Cerebral malaria (CM) is the leading cause of death in children infected with Plasmodium falciparum. Approximately 20% of children admitted to hospital with CM will die. Breakdown of the blood brain barrier (BBB) is a key feature of CM. Although the mechanisms behind this are not fully understood, it is clear that the barrier can be disrupted by two mechanisms: apoptosis of endothelial cells and opening of the tight junctions. The Plasmodium berghei ANKA mouse model of cerebral malaria (experimental cerebral malaria, ECM) shares many features of human CM and has demonstrated a critical role for T cells in the development of this condition. Previous work has suggested that cytotoxic T cells accumulate in the brain in response to inflammation induced by sequestered Plasmodium infected red blood cells (iRBCs). Eph receptors are the largest family of receptor tyrosine kinases. Here we propose that EphA2 is a critical molecule that facilitates endothelial cell apoptosis by targeting ephrin A ligand-expressing T cell adhesion. This, along with binding of soluble ephrin A ligands, initiates signaling pathways that induce opening of the tight junctions between endothelial cells. The long-term goal of this project is to develop an adjunct therapy for CM based on blocking the EphA2 molecule. Using the P. berghei ANKA model the objective of this proposal is to determine the mechanism by which EphA2 leads to breakdown of the BBB during ECM. Analysis of the expression of ephrin A ligands on PBMCs from children in Cameroon who have uncomplicated or cerebral malaria will determine whether ephrin A ligand expression (soluble and on peripheral T cells) is correlated with the development of CM. The central hypothesis of this proposal is that EphA2 is upregulated on brain endothelial cells upon inflammation and mediates adhesion of ephrin A ligand T cells which in turn facilitates degranulation and endothelial apoptosis. EphA2-mediated signaling pathways will be initiated by binding of T cell-bound and soluble ephrin A ligands and this will mediate opening of tight junctions in the BBB. Our preliminary data shows that EphA2-/- mice have an intact BBB and are resistant to death during ECM. We also show that there is modulation of EphA2 and ephrin A ligands on brain endothelial cells and T cells, respectively. The rationale for this research is that EphA2 could be a novel target for the development of an adjunctive therapy against CM. The central hypothesis will be tested by pursuing the following three specific aims: 1) Test the hypothesis that ligation of EphA2 expressed on brain endothelial cells induces opening of the endothelial junctions during CM 2) Test the hypothesis that EphA2 targets CD8+T cell degranulation and brain endothelial cell apoptosis in CM and 3) Demonstrate that ephrin A ligand expression in the circulation (soluble and cell surface bound) is elevated in P. falciparum-infected children with symptoms of CM. The approach is innovative because a role for Eph receptors in cerebral malaria has never been proposed. This research is significant because identification of new targets for adjunct therapies for use in malaria are urgently needed.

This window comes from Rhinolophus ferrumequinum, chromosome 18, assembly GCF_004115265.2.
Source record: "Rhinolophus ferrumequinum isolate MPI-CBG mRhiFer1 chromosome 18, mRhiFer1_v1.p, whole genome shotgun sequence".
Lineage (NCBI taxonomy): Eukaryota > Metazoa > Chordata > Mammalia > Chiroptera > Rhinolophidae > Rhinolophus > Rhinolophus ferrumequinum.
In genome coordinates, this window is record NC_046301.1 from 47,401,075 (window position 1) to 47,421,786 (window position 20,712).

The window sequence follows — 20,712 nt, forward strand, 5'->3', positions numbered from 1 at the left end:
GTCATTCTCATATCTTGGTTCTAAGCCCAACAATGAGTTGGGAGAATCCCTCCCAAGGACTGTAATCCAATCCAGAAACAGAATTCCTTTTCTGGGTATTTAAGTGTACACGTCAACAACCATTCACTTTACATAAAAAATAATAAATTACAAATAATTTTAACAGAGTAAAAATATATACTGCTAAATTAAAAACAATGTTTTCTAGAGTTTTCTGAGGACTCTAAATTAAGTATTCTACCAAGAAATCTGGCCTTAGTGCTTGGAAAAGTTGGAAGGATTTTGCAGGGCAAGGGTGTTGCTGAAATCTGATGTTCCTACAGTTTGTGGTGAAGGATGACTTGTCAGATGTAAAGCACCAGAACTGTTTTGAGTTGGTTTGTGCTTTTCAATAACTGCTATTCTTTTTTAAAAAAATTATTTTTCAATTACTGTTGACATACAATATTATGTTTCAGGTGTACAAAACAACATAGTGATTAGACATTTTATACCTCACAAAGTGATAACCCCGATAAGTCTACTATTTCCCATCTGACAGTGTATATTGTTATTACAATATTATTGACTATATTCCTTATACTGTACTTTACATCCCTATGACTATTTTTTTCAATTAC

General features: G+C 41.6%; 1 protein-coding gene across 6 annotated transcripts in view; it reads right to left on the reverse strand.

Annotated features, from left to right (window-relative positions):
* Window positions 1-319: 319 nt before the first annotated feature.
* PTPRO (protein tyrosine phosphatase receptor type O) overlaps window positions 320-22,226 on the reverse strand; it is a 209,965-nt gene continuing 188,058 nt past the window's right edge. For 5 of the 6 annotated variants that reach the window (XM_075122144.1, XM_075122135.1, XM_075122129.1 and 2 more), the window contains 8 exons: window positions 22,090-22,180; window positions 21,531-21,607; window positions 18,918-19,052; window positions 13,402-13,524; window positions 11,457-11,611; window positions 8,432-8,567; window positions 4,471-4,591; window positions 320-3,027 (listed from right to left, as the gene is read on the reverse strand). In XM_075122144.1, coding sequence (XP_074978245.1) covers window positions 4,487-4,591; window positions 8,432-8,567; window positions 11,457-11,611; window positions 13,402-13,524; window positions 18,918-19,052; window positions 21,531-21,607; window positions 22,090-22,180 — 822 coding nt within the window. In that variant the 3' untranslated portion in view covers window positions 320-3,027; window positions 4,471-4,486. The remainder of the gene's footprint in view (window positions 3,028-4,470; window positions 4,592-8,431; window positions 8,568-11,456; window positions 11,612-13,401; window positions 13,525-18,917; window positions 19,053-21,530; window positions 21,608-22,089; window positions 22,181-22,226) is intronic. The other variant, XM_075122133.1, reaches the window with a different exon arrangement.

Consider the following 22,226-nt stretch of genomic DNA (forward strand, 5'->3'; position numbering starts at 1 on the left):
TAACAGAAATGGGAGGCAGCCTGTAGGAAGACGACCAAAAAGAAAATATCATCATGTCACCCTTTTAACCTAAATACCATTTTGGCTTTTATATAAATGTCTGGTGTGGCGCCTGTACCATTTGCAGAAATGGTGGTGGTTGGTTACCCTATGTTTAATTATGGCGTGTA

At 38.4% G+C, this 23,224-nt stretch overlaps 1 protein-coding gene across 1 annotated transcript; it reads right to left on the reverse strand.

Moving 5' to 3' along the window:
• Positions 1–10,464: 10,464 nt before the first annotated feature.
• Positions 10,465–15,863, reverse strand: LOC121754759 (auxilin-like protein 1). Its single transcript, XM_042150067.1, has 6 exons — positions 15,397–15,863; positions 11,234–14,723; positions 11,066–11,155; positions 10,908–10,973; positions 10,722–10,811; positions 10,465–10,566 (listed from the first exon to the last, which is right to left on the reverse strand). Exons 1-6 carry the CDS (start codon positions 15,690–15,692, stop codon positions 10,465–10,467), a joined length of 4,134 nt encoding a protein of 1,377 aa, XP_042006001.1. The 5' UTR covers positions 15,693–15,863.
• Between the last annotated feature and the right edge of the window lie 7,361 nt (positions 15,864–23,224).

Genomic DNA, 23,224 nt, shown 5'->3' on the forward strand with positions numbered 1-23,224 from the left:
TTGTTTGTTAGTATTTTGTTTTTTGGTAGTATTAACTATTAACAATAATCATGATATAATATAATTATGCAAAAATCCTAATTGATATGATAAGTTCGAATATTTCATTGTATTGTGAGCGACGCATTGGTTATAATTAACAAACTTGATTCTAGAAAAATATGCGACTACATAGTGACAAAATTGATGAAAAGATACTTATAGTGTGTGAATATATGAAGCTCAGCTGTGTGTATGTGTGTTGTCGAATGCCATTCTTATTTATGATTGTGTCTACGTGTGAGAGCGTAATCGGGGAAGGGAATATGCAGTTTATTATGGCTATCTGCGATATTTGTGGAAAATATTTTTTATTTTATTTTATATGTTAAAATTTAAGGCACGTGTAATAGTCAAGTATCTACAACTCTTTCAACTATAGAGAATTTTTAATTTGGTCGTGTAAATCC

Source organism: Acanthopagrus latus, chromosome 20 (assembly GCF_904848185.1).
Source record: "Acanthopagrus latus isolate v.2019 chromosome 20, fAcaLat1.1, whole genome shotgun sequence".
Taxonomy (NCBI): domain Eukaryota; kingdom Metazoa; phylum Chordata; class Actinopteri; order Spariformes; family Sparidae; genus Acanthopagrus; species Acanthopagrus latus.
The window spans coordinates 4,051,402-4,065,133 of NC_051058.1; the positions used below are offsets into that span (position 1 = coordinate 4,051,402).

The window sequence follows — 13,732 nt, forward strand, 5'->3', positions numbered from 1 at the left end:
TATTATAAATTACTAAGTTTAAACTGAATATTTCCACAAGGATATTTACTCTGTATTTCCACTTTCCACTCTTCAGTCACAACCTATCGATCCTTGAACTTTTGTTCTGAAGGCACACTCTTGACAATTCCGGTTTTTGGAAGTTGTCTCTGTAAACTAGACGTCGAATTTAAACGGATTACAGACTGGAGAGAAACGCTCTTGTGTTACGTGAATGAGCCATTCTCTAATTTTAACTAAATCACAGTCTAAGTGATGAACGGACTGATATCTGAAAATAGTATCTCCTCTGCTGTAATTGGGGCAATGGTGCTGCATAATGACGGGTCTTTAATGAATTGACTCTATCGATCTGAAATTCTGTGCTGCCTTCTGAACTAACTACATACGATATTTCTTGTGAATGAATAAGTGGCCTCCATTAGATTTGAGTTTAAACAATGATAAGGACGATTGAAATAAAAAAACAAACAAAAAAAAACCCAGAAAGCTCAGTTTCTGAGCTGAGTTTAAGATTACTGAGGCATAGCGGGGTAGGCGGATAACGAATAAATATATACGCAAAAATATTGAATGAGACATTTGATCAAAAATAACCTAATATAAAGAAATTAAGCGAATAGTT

The proposed research is relevant to public health because EphA2 is a completely novel target for an adjunc- tive therapy to limit breakdown of the blood brain barrier - a key event in cerebral malaria. This in turn has the potential to save the lives of >0.5 million children with life-threatening symptoms of this condition every year. Thus, the proposed research is relevant to the part of the NIH's mission that pertains to developing fundamen- tal knowledge that will help to reduce the burdens of human disease and disability.